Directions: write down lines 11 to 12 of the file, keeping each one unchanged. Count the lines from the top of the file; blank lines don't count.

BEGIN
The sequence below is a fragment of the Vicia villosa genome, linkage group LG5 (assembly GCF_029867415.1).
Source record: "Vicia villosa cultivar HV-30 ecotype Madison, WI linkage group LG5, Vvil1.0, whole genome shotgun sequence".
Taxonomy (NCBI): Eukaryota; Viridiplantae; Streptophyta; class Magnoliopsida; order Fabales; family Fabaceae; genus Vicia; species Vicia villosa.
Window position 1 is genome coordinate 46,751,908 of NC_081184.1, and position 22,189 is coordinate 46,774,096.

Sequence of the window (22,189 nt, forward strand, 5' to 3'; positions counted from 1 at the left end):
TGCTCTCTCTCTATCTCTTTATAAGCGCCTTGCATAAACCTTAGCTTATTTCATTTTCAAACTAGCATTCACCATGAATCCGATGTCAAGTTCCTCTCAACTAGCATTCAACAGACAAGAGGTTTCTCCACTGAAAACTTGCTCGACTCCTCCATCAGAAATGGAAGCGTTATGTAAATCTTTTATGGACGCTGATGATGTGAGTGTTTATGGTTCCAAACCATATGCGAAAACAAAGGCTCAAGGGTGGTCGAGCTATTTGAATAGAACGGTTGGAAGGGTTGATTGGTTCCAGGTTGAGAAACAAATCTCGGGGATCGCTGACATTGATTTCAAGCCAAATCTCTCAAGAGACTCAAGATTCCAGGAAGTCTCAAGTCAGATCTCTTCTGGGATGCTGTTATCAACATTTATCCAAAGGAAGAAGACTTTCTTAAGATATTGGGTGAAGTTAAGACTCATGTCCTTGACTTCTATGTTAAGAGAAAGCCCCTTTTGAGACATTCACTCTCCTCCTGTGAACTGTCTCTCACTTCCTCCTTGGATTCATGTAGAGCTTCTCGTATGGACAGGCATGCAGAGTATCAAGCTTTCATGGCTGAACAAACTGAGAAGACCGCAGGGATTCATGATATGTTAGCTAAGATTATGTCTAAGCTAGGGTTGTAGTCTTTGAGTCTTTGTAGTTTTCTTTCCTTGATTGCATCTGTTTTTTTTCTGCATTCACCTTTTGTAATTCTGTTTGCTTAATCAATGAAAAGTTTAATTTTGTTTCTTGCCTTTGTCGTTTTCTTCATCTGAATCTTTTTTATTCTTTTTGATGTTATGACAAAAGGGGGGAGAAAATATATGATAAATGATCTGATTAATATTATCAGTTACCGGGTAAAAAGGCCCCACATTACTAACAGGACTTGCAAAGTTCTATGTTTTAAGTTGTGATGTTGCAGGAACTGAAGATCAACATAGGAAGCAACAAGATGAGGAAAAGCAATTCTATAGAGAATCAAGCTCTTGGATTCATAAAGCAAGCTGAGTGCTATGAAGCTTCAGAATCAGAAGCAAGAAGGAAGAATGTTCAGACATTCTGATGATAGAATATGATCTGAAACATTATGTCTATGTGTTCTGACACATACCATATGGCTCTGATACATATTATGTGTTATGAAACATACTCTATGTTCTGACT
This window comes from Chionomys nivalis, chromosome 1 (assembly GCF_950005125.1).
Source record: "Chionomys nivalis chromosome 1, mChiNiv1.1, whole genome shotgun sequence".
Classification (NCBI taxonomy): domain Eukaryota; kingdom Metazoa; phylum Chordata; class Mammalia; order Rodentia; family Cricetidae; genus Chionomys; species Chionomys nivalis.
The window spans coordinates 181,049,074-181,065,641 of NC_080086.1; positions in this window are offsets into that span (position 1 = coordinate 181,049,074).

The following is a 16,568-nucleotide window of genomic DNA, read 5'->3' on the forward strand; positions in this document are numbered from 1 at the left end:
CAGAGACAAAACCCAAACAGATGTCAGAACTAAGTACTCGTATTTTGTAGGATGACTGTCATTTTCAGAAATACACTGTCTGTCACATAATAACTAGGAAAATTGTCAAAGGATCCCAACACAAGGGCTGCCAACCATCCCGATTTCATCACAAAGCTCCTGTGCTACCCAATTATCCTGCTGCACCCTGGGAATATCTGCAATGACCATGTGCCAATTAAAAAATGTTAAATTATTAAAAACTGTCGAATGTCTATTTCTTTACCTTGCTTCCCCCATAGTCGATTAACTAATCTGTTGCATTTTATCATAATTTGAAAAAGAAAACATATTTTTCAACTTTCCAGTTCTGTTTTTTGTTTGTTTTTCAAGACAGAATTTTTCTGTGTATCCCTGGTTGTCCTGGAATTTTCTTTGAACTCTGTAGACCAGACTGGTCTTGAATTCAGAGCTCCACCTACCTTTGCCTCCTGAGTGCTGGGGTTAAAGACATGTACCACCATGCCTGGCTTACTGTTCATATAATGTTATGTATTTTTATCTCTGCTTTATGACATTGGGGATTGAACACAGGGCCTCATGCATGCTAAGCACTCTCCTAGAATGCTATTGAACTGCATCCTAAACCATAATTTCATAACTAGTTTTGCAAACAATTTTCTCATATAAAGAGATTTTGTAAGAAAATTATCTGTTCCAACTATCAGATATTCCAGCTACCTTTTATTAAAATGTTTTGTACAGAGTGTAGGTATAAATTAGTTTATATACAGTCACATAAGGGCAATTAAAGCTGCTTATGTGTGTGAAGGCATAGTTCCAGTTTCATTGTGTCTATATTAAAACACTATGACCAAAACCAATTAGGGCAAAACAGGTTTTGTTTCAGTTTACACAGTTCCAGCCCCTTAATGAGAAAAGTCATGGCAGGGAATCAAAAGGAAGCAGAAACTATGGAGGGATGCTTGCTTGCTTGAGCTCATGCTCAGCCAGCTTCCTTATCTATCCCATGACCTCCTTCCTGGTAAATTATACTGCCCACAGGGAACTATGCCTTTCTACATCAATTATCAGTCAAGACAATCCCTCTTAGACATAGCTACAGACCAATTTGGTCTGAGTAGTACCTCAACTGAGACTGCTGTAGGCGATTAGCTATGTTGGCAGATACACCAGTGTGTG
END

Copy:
The following is a 16,568-nucleotide window of genomic DNA, read 5'->3' on the forward strand; positions in this document are numbered from 1 at the left end:
CAGAGACAAAACCCAAACAGATGTCAGAACTAAGTACTCGTATTTTGTAGGATGACTGTCATTTTCAGAAATACACTGTCTGTCACATAATAACTAGGAAAATTGTCAAAGGATCCCAACACAAGGGCTGCCAACCATCCCGATTTCATCACAAAGCTCCTGTGCTACCCAATTATCCTGCTGCACCCTGGGAATATCTGCAATGACCATGTGCCAATTAAAAAATGTTAAATTATTAAAAACTGTCGAATGTCTATTTCTTTACCTTGCTTCCCCCATAGTCGATTAACTAATCTGTTGCATTTTATCATAATTTGAAAAAGAAAACATATTTTTCAACTTTCCAGTTCTGTTTTTTGTTTGTTTTTCAAGACAGAATTTTTCTGTGTATCCCTGGTTGTCCTGGAATTTTCTTTGAACTCTGTAGACCAGACTGGTCTTGAATTCAGAGCTCCACCTACCTTTGCCTCCTGAGTGCTGGGGTTAAAGACATGTACCACCATGCCTGGCTTACTGTTCATATAATGTTATGTATTTTTATCTCTGCTTTATGACATTGGGGATTGAACACAGGGCCTCATGCATGCTAAGCACTCTCCTAGAATGCTATTGAACTGCATCCTAAACCATAATTTCATAACTAGTTTTGCAAACAATTTTCTCATATAAAGAGATTTTGTAAGAAAATTATCTGTTCCAACTATCAGATATTCCAGCTACCTTTTATTAAAATGTTTTGTACAGAGTGTAGGTATAAATTAGTTTATATACAGTCACATAAGGGCAATTAAAGCTGCTTATGTGTGTGAAGGCATAGTTCCAGTTTCATTGTGTCTATATTAAAACACTATGACCAAAACCAATTAGGGCAAAACAGGTTTTGTTTCAGTTTACACAGTTCCAGCCCCTTAATGAGAAAAGTCATGGCAGGGAATCAAAAGGAAGCAGAAACTATGGAGGGATGCTTGCTTGCTTGAGCTCATGCTCAGCCAGCTTCCTTATCTATCCCATGACCTCCTTCCTGGTAAATTATACTGCCCACAGGGAACTATGCCTTTCTACATCAATTATCAGTCAAGACAATCCCTCTTAGACATAGCTACAGACCAATTTGGTCTGAGTAGTACCTCAACTGAGACTGCTGTAGGCGATTAGCTATGTTGGCAGATACACCAGTGTGTG